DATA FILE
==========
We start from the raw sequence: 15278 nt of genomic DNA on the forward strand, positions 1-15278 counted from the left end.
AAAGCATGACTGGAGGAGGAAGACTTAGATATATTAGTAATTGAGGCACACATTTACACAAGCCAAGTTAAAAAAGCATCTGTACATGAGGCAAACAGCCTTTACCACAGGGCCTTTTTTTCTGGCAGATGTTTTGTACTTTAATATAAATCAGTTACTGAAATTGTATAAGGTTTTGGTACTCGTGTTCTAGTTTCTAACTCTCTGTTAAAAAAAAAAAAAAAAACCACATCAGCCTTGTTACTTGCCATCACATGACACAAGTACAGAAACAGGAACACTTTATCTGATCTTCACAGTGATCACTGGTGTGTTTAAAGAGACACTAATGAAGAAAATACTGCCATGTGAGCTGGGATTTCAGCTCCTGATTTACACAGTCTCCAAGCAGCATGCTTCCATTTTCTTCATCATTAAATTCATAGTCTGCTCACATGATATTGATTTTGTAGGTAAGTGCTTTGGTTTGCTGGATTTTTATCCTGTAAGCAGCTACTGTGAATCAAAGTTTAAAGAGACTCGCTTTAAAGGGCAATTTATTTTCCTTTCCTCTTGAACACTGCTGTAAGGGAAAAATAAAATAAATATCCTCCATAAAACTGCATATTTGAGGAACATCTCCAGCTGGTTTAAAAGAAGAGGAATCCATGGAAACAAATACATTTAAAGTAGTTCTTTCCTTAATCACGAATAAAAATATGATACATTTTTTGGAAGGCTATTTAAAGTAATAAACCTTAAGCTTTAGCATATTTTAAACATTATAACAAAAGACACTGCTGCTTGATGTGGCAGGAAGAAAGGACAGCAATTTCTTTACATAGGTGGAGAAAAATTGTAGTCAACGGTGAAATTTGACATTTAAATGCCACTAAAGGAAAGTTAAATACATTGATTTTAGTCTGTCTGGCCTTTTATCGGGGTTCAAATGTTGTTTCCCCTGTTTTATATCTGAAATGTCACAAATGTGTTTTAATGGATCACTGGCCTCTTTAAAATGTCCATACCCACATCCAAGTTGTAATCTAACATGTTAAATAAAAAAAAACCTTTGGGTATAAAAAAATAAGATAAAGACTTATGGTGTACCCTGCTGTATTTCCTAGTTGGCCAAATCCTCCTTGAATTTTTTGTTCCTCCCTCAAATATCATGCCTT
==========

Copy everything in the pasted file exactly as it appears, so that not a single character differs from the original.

We start from the raw sequence: 15278 nt of genomic DNA on the forward strand, positions 1-15278 counted from the left end.
AAAGCATGACTGGAGGAGGAAGACTTAGATATATTAGTAATTGAGGCACACATTTACACAAGCCAAGTTAAAAAAGCATCTGTACATGAGGCAAACAGCCTTTACCACAGGGCCTTTTTTTCTGGCAGATGTTTTGTACTTTAATATAAATCAGTTACTGAAATTGTATAAGGTTTTGGTACTCGTGTTCTAGTTTCTAACTCTCTGTTAAAAAAAAAAAAAAAAACCACATCAGCCTTGTTACTTGCCATCACATGACACAAGTACAGAAACAGGAACACTTTATCTGATCTTCACAGTGATCACTGGTGTGTTTAAAGAGACACTAATGAAGAAAATACTGCCATGTGAGCTGGGATTTCAGCTCCTGATTTACACAGTCTCCAAGCAGCATGCTTCCATTTTCTTCATCATTAAATTCATAGTCTGCTCACATGATATTGATTTTGTAGGTAAGTGCTTTGGTTTGCTGGATTTTTATCCTGTAAGCAGCTACTGTGAATCAAAGTTTAAAGAGACTCGCTTTAAAGGGCAATTTATTTTCCTTTCCTCTTGAACACTGCTGTAAGGGAAAAATAAAATAAATATCCTCCATAAAACTGCATATTTGAGGAACATCTCCAGCTGGTTTAAAAGAAGAGGAATCCATGGAAACAAATACATTTAAAGTAGTTCTTTCCTTAATCACGAATAAAAATATGATACATTTTTTGGAAGGCTATTTAAAGTAATAAACCTTAAGCTTTAGCATATTTTAAACATTATAACAAAAGACACTGCTGCTTGATGTGGCAGGAAGAAAGGACAGCAATTTCTTTACATAGGTGGAGAAAAATTGTAGTCAACGGTGAAATTTGACATTTAAATGCCACTAAAGGAAAGTTAAATACATTGATTTTAGTCTGTCTGGCCTTTTATCGGGGTTCAAATGTTGTTTCCCCTGTTTTATATCTGAAATGTCACAAATGTGTTTTAATGGATCACTGGCCTCTTTAAAATGTCCATACCCACATCCAAGTTGTAATCTAACATGTTAAATAAAAAAAAACCTTTGGGTATAAAAAAATAAGATAAAGACTTATGGTGTACCCTGCTGTATTTCCTAGTTGGCCAAATCCTCCTTGAATTTTTTGTTCCTCCCTCAAATATCATGCCTT